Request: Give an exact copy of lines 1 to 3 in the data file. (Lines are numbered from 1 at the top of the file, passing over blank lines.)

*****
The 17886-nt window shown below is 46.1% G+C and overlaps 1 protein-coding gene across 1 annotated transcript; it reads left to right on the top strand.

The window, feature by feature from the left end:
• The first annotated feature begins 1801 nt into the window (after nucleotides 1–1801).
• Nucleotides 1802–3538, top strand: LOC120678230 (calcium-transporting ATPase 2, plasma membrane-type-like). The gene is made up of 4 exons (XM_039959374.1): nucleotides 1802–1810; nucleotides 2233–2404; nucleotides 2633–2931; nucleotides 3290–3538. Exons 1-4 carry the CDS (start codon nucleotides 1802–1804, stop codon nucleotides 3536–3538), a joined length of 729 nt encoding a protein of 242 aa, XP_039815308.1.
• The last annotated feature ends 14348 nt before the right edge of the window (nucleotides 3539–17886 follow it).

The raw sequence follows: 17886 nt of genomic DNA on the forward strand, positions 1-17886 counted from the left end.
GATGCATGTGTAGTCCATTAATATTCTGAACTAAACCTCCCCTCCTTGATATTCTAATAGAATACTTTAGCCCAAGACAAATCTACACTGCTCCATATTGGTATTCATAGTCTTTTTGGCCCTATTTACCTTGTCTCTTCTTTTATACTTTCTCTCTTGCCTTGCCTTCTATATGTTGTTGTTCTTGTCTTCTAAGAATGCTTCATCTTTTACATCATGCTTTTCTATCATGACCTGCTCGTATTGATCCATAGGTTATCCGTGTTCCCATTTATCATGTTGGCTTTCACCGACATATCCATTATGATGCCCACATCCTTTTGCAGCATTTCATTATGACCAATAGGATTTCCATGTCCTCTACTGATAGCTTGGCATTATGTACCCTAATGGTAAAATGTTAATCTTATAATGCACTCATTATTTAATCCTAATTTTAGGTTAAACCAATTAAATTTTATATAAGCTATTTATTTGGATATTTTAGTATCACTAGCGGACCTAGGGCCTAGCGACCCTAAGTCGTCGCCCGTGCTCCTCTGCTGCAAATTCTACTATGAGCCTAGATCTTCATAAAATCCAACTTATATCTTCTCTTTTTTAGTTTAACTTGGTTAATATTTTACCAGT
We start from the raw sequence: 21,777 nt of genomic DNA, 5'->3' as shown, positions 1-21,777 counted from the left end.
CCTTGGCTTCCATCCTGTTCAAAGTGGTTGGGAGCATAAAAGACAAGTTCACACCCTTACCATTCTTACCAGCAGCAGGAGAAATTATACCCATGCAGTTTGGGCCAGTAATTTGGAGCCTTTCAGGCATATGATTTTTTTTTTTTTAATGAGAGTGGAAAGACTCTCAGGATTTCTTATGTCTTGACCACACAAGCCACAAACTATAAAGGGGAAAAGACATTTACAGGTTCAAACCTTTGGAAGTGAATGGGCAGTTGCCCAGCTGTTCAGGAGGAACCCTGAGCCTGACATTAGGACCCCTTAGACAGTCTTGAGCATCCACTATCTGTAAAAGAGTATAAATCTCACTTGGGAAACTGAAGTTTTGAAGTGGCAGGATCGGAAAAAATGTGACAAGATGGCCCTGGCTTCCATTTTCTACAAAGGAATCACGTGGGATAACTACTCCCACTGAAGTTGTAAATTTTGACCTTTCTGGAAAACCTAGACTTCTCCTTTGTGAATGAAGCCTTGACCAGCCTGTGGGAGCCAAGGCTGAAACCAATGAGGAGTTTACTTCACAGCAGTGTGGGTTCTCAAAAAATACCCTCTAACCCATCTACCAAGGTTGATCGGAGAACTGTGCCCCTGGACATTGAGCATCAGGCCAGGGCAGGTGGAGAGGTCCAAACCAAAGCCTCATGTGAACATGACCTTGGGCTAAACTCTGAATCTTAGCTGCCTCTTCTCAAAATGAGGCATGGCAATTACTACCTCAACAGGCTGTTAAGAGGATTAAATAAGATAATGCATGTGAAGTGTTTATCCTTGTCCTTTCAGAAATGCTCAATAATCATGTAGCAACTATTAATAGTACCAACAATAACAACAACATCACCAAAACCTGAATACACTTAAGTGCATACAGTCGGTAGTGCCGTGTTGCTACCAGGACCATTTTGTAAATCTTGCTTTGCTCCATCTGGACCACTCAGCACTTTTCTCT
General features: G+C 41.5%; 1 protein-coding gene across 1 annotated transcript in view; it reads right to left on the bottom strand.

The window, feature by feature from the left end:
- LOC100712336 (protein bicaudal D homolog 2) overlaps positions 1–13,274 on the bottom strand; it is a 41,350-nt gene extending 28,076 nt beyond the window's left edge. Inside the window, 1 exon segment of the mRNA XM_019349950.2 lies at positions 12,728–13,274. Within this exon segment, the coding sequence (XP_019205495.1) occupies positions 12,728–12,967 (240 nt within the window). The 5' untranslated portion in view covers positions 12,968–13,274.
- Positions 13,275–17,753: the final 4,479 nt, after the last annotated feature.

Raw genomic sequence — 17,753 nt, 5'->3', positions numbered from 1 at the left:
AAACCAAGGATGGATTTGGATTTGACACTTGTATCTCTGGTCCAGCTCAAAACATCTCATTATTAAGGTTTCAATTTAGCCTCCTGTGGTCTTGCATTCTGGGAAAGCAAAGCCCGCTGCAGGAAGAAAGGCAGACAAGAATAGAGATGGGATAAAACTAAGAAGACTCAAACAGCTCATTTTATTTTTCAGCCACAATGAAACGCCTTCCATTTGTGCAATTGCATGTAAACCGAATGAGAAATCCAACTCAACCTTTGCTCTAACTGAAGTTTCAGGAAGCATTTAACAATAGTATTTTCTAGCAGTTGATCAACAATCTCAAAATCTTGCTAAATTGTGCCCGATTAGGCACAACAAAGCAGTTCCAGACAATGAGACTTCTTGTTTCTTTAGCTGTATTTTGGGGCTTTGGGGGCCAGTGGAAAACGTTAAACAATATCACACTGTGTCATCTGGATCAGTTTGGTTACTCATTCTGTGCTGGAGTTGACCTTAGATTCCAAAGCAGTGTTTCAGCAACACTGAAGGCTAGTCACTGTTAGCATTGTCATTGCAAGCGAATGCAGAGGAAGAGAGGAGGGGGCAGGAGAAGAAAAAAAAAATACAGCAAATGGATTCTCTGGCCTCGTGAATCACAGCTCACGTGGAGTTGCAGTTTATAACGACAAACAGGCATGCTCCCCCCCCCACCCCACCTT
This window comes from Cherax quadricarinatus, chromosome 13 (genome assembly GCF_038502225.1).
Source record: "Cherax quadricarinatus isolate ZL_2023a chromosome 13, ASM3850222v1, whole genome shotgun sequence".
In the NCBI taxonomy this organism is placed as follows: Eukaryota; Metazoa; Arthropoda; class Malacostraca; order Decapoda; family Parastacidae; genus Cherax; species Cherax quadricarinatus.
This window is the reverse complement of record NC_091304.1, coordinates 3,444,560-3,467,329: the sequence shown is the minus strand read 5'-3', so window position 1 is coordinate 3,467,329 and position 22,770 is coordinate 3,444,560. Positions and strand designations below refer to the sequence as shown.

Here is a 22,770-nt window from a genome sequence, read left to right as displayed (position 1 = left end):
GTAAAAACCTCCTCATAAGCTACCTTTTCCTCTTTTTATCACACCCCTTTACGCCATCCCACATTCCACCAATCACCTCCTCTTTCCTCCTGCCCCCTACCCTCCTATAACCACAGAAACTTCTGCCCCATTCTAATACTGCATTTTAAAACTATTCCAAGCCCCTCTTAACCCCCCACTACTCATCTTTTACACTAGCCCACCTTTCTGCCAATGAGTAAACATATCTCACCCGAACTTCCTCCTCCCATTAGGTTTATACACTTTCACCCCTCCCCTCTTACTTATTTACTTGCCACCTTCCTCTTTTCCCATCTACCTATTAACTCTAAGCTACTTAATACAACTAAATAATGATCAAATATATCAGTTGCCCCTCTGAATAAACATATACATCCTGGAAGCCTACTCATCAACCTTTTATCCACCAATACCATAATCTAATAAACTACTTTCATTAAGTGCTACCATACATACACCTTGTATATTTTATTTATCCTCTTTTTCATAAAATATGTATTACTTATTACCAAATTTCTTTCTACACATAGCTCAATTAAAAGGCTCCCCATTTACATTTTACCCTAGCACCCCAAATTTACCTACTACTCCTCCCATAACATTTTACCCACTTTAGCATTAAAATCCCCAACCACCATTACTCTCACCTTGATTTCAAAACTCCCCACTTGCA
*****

The 17886-nt window shown below is 46.1% G+C and overlaps 1 protein-coding gene across 1 annotated transcript; it reads left to right on the top strand.

The window, feature by feature from the left end:
• The first annotated feature begins 1801 nt into the window (after nucleotides 1–1801).